Controversy over film on Israeli-Palestinian conflict

Red-carpet showing stirs bullish fury in Tel Aviv

UNITED NATIONS - Israel has complained to the United Nations for allowing the US premiere of a controversial film on the Israeli-Palestinian conflict at the UN headquarters.
A red-carpet showing of "Miral" by award winning American-Jewish director Julian Schnabel will be held at the UN General Assembly hall on Monday.
The film is based on an autobiographical novel by Palestinian journalist Rula Jebreal that traces the Arab-Israeli conflict after 1948 from a Palestinian perspective. The lead role is played by Indian actress Freida Pinto of "Slumdog Millionaire" fame.
"This is clearly a politicized decision of the UN, one that shows poor judgment and a lack of even-handedness," Israel's mission to the UN said in a statement which called on General Assembly president Joseph Deiss of Switzerland not to host the event in the headquarters.
General Assembly spokesman Jean-Victor Nkolo denied there was any "political link" to the film, which is a French, Israeli, Italian, Indian co-production.
"It is just a venue," he said. "Several films have been shown at the UN."
But Haim Waxman, Israel's deputy ambassador, said: "We are not aware of any other films with such contentious political content that have received this kind of endorsement from the president of the GA."
The premiere of "Miral" comes as the UN steps up condemnation of Israel's renewed settlement activity in the Palestinian territories which it says is blocking direct peace talks.
And the film is unusual because of the involvement of Schnabel, an American Jew, who won the best director award at the Cannes film festival for "The Diving Bell and the Butterfly" in 2007.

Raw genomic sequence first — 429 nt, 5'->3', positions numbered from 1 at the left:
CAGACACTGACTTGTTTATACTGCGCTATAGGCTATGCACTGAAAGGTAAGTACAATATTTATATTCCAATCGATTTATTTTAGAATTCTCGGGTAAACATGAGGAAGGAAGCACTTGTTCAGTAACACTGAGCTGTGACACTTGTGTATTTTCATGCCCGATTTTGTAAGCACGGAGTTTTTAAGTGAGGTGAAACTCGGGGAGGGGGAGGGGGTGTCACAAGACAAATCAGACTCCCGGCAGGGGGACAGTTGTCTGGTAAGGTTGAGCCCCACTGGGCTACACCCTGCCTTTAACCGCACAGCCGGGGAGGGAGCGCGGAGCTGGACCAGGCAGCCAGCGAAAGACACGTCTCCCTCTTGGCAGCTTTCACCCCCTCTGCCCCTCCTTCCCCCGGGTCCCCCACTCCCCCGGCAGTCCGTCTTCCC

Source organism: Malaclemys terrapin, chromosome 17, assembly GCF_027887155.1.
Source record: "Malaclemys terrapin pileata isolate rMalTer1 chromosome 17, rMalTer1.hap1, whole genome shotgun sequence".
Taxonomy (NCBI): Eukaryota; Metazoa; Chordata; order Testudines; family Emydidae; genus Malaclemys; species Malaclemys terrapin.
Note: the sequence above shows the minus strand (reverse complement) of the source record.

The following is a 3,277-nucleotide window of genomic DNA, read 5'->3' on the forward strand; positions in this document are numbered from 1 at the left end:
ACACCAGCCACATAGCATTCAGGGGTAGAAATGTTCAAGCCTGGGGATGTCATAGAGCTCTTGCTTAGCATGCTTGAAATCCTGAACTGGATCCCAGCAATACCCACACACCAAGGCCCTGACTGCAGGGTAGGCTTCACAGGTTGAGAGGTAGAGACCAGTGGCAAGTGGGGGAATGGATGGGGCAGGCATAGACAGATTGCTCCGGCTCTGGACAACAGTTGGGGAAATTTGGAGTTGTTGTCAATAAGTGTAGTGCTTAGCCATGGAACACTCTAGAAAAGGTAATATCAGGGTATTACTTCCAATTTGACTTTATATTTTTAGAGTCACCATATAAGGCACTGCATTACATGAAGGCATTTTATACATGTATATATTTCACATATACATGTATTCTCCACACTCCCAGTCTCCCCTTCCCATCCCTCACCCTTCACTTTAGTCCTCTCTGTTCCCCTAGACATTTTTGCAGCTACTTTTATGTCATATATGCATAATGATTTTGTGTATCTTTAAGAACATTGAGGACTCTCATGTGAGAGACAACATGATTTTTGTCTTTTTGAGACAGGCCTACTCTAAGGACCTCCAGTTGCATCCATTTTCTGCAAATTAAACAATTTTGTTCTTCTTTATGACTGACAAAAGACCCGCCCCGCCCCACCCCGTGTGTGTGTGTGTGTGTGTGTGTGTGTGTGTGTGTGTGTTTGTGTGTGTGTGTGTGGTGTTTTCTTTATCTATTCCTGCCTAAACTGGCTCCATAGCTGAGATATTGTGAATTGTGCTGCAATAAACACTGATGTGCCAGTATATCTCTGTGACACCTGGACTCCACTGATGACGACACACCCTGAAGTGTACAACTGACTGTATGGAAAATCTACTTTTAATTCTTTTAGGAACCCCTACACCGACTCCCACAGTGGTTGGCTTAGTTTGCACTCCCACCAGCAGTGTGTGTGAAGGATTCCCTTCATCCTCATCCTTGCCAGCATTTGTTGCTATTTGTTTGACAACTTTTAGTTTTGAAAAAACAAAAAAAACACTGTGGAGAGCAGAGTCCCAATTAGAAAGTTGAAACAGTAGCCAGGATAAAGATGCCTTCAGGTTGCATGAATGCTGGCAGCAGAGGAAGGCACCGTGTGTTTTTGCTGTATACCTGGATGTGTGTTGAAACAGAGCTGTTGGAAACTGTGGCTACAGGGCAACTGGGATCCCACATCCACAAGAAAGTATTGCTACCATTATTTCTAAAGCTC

Schnabel and Jebreal and stars from the movie -- shot in Israel and the West Bank -- will be at the premiere to be attended by several UN mission chiefs.
"Obviously it's a Palestinian story, but it's very important that an American Jewish person tell a Palestinian story," Schnabel, 58, said last year just before "Miral" was shown at the Venice film festival.
Like Jebreal, Miral grew up in an orphanage in East Jerusalem set up by a Jerusalem socialite from a wealthy Palestinian family, who one morning in 1948 came across 55 children who escaped a village taken over by radical Jewish militants.
Adapted with the author, Schnabel's film traces the lives of these two women from the establishment of the orphanage until the Oslo peace accords of 1993.
"The whole point is because I'm an American Jew, and that's why it touched me because it's a big part of my life," Schnabel said.
"It's important for Muslims to hear that, it's important for Jewish people to hear that, and for Israel and for people everywhere," said Schnabel.
The film is being distributed in the United States by Harvey Weinstein, the celebrated Jewish-origin film mogul.